Interview with Alan Sobrino of Errant Press
“Now is the time to take words from boring codex forms and put them everywhere.” Vivian Sming talks Latin American artists’ books with Alan Sobrino.
As part of her curatorial fellowship at Letterform Archive, Vivian Sming has been introducing us to innovative book artists and independent publishers. In this installment, she sits down with Alan Sobrino of Errant Press who distributes and publishes books by Latin American artists, often in bilingual editions. All the books shown here are now part of the Archive’s collection of visual language.
Vivian Sming: Can you introduce yourself and tell us what prompted you to start Errant Press?
Alan Sobrino: My name is Alan Sobrino. I’m from Mexico City originally, but I have lived the last 10 years in a city called Culiacán in Sinaloa, Mexico, one of the most violent cities in the world. It’s the hometown of a lot of drug dealers. While I was living there, I started working on Errant Press. I knew that what I was trying to make and what I was writing was never going to be published in the way I wanted them to. If you go to traditional publishing houses with ideas that are outside of the box, like putting some poems in matchbooks or like playing with the containers, well, obviously, they’re going to react. They liked the texts, but I got rejected all the time trying to put them together as a project. After a while, I decided to start doing it myself. My first books didn’t look like the ones I make now. They started as small projects for friends. I shared them with people who I knew would like them. They eventually started growing and becoming more popular between friends and zinesters in Mexico. I decided to create Errant Press as a gateway for putting all these works I was making already out there, and also to make a little bit of money to keep producing. Because I realized that without money, I couldn’t keep publishing my work. I thought Errant would be a good way to make some cash flow so I could keep producing.
VS: When was this?
AS: This was in 2019. When I started working with Errant, I was making a public library in Culiacán—a small collection of artists’ books. I had the chance to meet a lot of people who were making artists’ books in Mexico. After looking at their work and talking to them, I decided that I had to do my own thing too.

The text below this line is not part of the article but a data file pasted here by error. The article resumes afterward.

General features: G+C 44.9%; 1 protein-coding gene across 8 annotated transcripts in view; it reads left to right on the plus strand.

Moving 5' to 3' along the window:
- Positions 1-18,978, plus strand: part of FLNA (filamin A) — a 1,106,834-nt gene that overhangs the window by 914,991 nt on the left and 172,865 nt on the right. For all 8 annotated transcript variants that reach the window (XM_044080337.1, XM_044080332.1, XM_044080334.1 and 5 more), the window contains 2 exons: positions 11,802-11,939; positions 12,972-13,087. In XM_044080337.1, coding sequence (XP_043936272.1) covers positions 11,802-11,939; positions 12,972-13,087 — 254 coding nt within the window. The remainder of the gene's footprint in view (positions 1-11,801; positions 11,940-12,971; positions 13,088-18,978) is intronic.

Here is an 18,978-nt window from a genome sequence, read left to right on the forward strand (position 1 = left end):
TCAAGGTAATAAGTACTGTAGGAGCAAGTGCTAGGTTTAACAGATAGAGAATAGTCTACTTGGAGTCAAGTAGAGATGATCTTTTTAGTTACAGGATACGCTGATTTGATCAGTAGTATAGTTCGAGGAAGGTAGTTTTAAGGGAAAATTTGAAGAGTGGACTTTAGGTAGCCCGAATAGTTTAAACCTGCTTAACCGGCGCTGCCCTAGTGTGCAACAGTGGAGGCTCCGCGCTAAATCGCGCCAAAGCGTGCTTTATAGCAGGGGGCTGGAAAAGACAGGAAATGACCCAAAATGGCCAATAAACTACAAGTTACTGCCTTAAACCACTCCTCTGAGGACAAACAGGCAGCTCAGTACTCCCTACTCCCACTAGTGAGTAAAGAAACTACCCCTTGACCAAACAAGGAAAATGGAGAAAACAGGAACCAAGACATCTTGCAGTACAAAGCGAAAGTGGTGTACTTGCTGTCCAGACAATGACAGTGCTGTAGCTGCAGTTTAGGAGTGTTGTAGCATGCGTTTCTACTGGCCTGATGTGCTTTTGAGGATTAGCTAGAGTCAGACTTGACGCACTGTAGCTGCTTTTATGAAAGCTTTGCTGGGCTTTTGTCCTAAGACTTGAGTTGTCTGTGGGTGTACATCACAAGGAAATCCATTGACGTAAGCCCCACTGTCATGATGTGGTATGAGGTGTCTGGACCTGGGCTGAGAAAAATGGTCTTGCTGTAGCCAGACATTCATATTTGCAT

VS: Can you tell us a little bit about your own authored books, like Matchbooks and May Frágil? What are some of the themes that come up for you and your work, and what are you hoping to achieve with the book form?
AS: I write a lot of poems, catalog them, and try to gather them into small collections. Matchbooks is a collection of very intense poems. My idea was to try to make fire part of the poetic experience, or the poetic aesthetic, and to make the poem actual fire. This way, we can have a little conversation between the content and the container. I had been doing this with different poems, but the ones that work best were the ones that I put in the matchbook. The idea behind Matchbooks is to play with this poetic element. You can burn up the poem. The fire can become a poetic extension of the words. I also have some other poems that I’ve been trying to put in different objects. I realized that a lot of people that work with conceptual books try to capture and bring art into the book form. But, because I am a writer more than an artist, I try to put stories outside the book form. In a way, it’s the same exercise that all the conceptual artists are making, but in reverse. I put stories in objects rather than art in the book form.
VS: Do you also do the illustrations and design?
AS: No, no, no. I write the book as a whole with the ideas and make the dummies, but I work with a super talented team of designers called Plan Scusi made of international people and based in Mexico City. The illustrations of May Fragile / May Frágil were made by Andrea Vallejo a.k.a @Fugitivasoy.
May Fragile is a short story for kids. I was trying to make a different kind of hero, a more human hero for kids to follow. Why do we read? When I was a kid, I used to enter my parents’ room, and I saw them reading. Even though they never gave me money for expensive toys like Nintendo, they never hesitated to give me money for books. I think I read as a part of an imitation process of my parents or some friends or people you admire as a kid. When I was writing May, I was also reading this book about the history of books called Papyrus by Irene Vallejo, who is a super talented writer. I learned that back when libraries first started, people gathered outside the libraries. One person would take a scroll out and read in this public plaza, and other people would hear them because nobody knew how to read. The one who knew how to read read to all the other people.